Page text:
Shortly after the MV Hondius dropped anchor in Mikkelsen Harbour, I completed my 39 minute dive and chose to go ashore to join the land expedition. These very special Brush-tailed penguins include Gentoo, Chinstrap and Adélie Penguins. While following all of the strict guidelines like 'always give the right-of-way' to all penguins, keep at least 15' distance, or do not kneel or sit on the ground to avoid the spread of bacteria, etc., I had a wonderful time mingling with these adorable animals. Because our trip was the last of the 2022-2023 season, most of the adults had already headed out to sea. The Gentoo's still on land were the young adults molting and preparing for their trip into the sea.
While easily recognized by the white stripe extending across the top of its head, Gentoo's also have a bright orange-red bill. Their webbed feet are pale whitish-pink. They also have a fairly long prominent brush like tail - hence the name. The chicks have grey backs with white fronts as you can clearly see in my images.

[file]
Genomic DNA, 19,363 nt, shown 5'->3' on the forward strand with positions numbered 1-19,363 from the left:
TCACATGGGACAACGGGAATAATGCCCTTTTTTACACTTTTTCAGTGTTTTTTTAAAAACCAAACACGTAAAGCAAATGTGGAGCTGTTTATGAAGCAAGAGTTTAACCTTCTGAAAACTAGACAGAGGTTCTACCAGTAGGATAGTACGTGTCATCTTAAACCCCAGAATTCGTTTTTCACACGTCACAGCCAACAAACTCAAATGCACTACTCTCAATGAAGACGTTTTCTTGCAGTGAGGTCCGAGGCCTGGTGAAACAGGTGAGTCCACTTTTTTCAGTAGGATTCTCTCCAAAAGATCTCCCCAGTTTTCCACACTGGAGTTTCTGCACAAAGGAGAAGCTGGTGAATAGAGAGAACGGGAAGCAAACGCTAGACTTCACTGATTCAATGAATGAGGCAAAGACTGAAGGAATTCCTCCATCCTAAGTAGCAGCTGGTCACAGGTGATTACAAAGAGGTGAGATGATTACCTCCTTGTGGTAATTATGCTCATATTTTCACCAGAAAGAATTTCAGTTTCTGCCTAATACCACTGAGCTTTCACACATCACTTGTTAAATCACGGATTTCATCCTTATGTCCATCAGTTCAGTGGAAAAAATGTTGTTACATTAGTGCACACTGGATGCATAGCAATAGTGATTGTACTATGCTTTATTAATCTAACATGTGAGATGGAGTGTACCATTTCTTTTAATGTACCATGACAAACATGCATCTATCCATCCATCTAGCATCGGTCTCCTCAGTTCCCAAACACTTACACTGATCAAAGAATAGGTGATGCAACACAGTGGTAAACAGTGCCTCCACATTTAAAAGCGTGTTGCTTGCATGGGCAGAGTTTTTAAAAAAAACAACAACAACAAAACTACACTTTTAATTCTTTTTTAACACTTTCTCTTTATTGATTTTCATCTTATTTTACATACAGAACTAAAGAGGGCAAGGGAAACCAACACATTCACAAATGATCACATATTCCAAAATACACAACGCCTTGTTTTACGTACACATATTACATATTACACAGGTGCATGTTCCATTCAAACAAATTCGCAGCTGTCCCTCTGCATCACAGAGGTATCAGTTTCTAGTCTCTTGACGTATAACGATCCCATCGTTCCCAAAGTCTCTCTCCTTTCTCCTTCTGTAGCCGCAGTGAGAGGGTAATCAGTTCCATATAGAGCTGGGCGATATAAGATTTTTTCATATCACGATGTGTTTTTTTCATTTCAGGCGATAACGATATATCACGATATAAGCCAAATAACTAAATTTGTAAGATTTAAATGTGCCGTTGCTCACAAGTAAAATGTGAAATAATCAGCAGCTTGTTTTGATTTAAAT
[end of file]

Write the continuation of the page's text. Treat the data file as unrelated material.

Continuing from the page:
Gentoo's can grow to 28 to 35 in, making them the third-largest species of penguin after the King and Emperor Penguins. Breeding colonies are usually located on ice-free surfaces. Settlements can be located directly on the shoreline or considerably inland. With the onset of global warming, which is making rain versus snow more common, it will have a negative impact over the next many decades.
On the morning of March 18th, many of the Oceanwide passengers went ashore to explorer Devil Island and mingle with the penguins and seals. The divers had our first opportunity to enter into the icy waters of Antarctica, complete our checkout or test dive, and do some underwater exploration. Scuba diving in Antarctica is extreme diving. Water temps are at or below 32 degrees, surface winds that can reach deadly dangerous speeds of over 100 mph, and visibility can be very poor. Overall, though, except for the high winds and super cold water, I’ve experienced many dangerous and extreme conditions conducting underwater research locally in the Salish Sea.